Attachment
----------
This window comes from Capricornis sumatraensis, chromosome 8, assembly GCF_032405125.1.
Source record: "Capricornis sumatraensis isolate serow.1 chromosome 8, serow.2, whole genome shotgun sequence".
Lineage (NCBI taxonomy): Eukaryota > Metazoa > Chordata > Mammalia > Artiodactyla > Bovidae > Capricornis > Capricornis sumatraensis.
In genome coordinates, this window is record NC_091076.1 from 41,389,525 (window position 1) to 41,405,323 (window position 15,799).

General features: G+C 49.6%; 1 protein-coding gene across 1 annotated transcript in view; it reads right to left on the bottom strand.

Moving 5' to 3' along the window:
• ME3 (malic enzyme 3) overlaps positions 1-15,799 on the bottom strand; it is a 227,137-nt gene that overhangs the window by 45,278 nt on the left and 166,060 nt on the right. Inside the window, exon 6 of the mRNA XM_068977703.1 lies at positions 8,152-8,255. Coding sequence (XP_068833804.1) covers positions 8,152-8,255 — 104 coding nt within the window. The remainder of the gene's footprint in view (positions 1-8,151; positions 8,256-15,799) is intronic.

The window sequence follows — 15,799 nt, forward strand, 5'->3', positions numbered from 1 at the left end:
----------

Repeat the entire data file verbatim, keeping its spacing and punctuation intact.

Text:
This window comes from Capricornis sumatraensis, chromosome 8, assembly GCF_032405125.1.
Source record: "Capricornis sumatraensis isolate serow.1 chromosome 8, serow.2, whole genome shotgun sequence".
Lineage (NCBI taxonomy): Eukaryota > Metazoa > Chordata > Mammalia > Artiodactyla > Bovidae > Capricornis > Capricornis sumatraensis.
In genome coordinates, this window is record NC_091076.1 from 41,389,525 (window position 1) to 41,405,323 (window position 15,799).

General features: G+C 49.6%; 1 protein-coding gene across 1 annotated transcript in view; it reads right to left on the bottom strand.

Moving 5' to 3' along the window:
• ME3 (malic enzyme 3) overlaps positions 1-15,799 on the bottom strand; it is a 227,137-nt gene that overhangs the window by 45,278 nt on the left and 166,060 nt on the right. Inside the window, exon 6 of the mRNA XM_068977703.1 lies at positions 8,152-8,255. Coding sequence (XP_068833804.1) covers positions 8,152-8,255 — 104 coding nt within the window. The remainder of the gene's footprint in view (positions 1-8,151; positions 8,256-15,799) is intronic.

The window sequence follows — 15,799 nt, forward strand, 5'->3', positions numbered from 1 at the left end: